Friday, September 18, 2020

Windham awards two retail marijuana licenses at special town council meeting

By Ed Pierce

Shaw Dwight is the owner of Paul's Boutique
in Windham, one of two businesses that were
awarded adult-use retail marijuana licenses
by the Windham Town Council on Tuesday.
CannaRX Windham also received a retail
license from the town. Retail marijuana
sales open in Maine on Oct. 9.

Capping a long application process and review, the Windham Town Council awarded two adult marijuana retail licenses at a special council meeting on Tuesday evening.

Following a two-hour discussion and lengthy examination of seven different applications and a council vote to clarify the term “retail” as outlined in Windham’s marijuana ordinance, councilors scored each application based upon operational plan, security measures, safety, experience, product handling, any violations on record and other specific criteria.  The top two businesses scoring the highest, Paul’s Boutique and CannaRX Windham RSL, were then awarded provisional one-year retail licenses pending verification of the collection of sales taxes in other communities.

Before any scoring was unveiled, Councilor Clayton Haskell said he would abstain from voting or scoring applicants. 

Prior to scoring each application for the adult-use licenses, each applicant was given three minutes on Zoom to present their last-minute arguments for why they should be awarded a license by the council. Representatives of six of the seven applicants spoke, with each one thanking councilors for their diligence in carefully reviewing volumes of documentation regarding each application.

Windham Town Manager Barry Tibbetts said that each application was well over 100 pages and that the review process was extensive and time consuming.

“Hours were spent reading through them,” Tibbetts said. “Councilors spent more than two days reading applications and I want the public to know that a tremendous amount of work and effort went into getting us to this point tonight.”

During the meeting, town attorney Kristin Collins advised councilors on how to score categories, including how to rate one section of the town ordinance that asked applicants to list retail experience in locations other than in Windham.

Town Council Chairman Jarrod Maxfield said he understood the ordinance term “retail” as having a storefront and clearly defined hours of operation with customers coming and going, but other councilors suggested that they understood “retail” to mean having paid sales taxes for transactions to other communities. A vote was taken, with councilors David Nadeau, Nicholas Kalogerakis, David Douglass, Timothy Nangle and Brett Jones voting for sales tax collection to define “retail” and Maxfield voting for it to mean an actual storefront elsewhere.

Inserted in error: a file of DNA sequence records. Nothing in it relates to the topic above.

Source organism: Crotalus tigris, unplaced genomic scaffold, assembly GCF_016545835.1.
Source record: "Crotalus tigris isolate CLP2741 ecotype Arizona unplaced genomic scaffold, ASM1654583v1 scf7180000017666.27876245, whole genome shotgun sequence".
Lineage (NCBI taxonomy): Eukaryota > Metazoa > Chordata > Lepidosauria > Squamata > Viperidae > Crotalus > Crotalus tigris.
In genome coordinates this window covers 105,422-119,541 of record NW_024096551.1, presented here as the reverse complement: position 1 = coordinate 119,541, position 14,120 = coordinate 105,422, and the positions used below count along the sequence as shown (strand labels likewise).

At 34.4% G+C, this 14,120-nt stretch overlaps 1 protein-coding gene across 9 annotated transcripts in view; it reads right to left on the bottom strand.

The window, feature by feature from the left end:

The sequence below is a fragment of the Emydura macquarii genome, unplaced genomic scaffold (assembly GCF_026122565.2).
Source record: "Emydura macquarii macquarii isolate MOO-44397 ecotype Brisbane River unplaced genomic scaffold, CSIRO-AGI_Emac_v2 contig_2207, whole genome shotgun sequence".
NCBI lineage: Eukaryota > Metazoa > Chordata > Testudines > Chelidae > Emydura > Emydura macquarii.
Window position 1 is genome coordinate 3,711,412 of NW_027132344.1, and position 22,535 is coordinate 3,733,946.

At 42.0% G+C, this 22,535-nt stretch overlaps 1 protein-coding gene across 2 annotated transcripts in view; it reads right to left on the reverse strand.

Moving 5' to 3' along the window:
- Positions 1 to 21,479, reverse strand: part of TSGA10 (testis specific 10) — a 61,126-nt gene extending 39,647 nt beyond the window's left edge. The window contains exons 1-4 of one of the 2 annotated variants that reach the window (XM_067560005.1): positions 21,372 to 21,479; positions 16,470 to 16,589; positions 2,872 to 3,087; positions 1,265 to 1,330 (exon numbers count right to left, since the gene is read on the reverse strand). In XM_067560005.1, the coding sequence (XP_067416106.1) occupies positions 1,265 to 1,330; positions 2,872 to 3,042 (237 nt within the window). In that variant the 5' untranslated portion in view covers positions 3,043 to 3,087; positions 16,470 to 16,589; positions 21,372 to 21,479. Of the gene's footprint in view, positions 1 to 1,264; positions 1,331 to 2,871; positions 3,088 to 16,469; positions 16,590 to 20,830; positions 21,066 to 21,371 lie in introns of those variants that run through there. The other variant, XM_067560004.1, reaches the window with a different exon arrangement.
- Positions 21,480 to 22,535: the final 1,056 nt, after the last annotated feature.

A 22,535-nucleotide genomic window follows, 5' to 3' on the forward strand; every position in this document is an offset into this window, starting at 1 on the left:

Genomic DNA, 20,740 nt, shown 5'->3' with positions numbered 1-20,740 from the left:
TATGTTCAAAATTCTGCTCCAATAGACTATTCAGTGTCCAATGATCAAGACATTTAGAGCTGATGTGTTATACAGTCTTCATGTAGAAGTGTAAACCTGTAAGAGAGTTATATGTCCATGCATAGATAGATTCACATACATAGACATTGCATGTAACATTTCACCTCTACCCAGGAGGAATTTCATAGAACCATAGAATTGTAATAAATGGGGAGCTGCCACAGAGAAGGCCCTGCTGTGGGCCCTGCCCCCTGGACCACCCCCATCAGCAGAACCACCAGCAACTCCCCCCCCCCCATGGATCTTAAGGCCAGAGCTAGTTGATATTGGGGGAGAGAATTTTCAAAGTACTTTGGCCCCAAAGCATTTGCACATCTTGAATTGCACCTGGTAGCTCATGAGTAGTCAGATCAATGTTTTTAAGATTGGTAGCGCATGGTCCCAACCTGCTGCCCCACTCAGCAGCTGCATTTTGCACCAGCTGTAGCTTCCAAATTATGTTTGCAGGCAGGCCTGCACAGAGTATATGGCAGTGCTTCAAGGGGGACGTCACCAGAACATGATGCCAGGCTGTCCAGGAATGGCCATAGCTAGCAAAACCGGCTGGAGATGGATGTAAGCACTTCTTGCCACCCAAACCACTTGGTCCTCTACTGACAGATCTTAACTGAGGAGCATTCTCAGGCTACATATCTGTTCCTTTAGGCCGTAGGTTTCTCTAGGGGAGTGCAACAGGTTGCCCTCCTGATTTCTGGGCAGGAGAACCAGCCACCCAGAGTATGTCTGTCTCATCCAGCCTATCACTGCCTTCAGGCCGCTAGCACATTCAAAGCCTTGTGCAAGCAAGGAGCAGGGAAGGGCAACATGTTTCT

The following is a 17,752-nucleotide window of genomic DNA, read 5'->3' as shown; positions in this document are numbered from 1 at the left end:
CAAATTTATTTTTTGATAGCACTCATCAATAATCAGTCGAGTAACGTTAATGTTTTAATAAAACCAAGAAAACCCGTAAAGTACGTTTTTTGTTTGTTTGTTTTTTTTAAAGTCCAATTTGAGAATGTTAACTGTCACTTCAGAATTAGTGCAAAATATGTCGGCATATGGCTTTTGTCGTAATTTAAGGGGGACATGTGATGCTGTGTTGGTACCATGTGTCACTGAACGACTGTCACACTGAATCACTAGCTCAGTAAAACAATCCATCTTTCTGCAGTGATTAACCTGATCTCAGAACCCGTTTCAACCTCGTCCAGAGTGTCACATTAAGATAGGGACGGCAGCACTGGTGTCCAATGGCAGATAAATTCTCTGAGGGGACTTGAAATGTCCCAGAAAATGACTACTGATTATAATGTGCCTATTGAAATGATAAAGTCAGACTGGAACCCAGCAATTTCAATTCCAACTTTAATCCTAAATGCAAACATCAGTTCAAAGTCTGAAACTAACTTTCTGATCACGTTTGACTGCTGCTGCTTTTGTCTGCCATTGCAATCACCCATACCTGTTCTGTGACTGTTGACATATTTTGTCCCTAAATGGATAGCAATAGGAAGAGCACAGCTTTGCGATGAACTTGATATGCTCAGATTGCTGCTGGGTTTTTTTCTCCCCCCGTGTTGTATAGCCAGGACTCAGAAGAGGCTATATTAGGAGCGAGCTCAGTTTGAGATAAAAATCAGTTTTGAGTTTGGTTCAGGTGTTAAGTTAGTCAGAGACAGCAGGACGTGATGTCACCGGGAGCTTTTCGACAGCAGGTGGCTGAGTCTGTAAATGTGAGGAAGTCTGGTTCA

Under the scoring system, Paul’s Boutique accumulated a total of 15.58 points, with CannaRX Windham RSL coming in with 14.67 points. Next in line was Jar Co. at 14.33 points, followed by Kind & Co. with 13,67 points, Sticky Bud with 12.75 points, Legal Leaf at 10.25 points and Maine’s Alternative Caring with 9.83 points.

Before a motion was made to award the licenses, Councilor Timothy Nangle told applicants that the
town would ensure details contained in the applications were being adhered to.

“We’re going to hold you to everything you submitted in your application,” Nangle said.

Councilor Brett Jones said he was glad to see the application and review process finally come to an end for the adult-use retail licenses.

“Personally, I would give licenses to all the applicants,” Councilor Brett Jones said. “I don’t feel this is the right way of going about it but that’s my personal opinion. I followed the criteria and made decisions based upon what was in front of me.”

Maxfield said he was grateful to all who participated in the process.

“I just want to say thanks to everyone, to the council, the staff and to the community,” Maxfield said. “We’ve done the best we can.”

Under state law, the first day that adult-use retail marijuana sales may be made is Oct. 9. Under terms of Windham’s marijuana ordinance adopted by councilors in May, successful applicants must pay $2,500 to the town for the adult-use retail licenses.

Previously Tibbetts has said that Windham will use money collected from the licensing fees for substance-abuse education and prevention, but the specifics for that have yet to be worked out by the council.        

Councilors also voted during the special meeting to extend a public hearing regarding the awarding of caregiver licenses and four medical marijuana storefront licenses in town to the council’s Sept. 22 meeting. <       

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